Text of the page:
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Approximately 43.4% of medication errors occur at the time of administration despite the use of bar code medication administration (BCMA) System. This trend has prompted a national effort to mitigate this problem in the United States. Implementing BCMA in health care settings is one of those efforts. Studies focusing on the approaches employed by nurses when using this system are scant. The purpose of this qualitative case study was to investigate strategies nurses and their leaders use to ensure BCMA is implemented, maximized, and sustained. The technology acceptance model was used to guide the study. The 2 research questions addressed nurses' perceptions regarding the use and optimization of BCMA, and approaches of clinical nurses and their leaders to ensure that BCMA technology is properly used, optimized, and sustained in acute care units. Data collection included semistructured interviews with 8 participants. Thematic data analysis generated themes including ease of use, reduce errors, time saving, old technology, overreliance on technology, paper backups, and hope for future development. Common barriers to system effectiveness were system errors and inadequate training; intragroup and self-monitoring were important strategies to sustain use of the system. Study results may be used by health care leadership to reduce medication errors by adopting easy to use technology, change policies regarding training of BCMA end users in hospitals, increase the culture of patient safety among nurses, and prompt technology redesign within health care settings that meets the national patient safety goals.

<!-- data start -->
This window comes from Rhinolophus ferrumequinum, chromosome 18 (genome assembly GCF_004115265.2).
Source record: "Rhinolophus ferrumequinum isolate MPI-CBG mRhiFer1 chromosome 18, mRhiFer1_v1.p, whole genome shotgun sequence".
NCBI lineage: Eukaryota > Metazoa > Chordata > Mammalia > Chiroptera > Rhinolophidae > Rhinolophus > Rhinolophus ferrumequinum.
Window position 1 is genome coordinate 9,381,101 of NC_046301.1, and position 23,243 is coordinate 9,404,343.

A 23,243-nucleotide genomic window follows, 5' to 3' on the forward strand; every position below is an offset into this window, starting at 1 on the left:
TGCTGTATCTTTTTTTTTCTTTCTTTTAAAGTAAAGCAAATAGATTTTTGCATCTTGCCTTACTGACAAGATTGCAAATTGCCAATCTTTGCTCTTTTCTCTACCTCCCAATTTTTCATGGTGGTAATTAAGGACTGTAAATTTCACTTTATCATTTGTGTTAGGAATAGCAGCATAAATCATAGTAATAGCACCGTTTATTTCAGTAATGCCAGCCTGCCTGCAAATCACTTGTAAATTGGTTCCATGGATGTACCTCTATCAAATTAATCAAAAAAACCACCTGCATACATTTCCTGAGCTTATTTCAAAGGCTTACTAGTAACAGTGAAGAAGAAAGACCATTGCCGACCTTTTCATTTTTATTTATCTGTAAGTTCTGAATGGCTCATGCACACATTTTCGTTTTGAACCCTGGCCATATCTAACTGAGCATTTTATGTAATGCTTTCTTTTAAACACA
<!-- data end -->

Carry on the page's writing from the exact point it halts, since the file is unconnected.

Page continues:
Njeru, Jackson Ngigi, "Nursing Approaches for Use and Sustainability of Barcode Medication Administration Technology" (2017). Walden Dissertations and Doctoral Studies. 4541.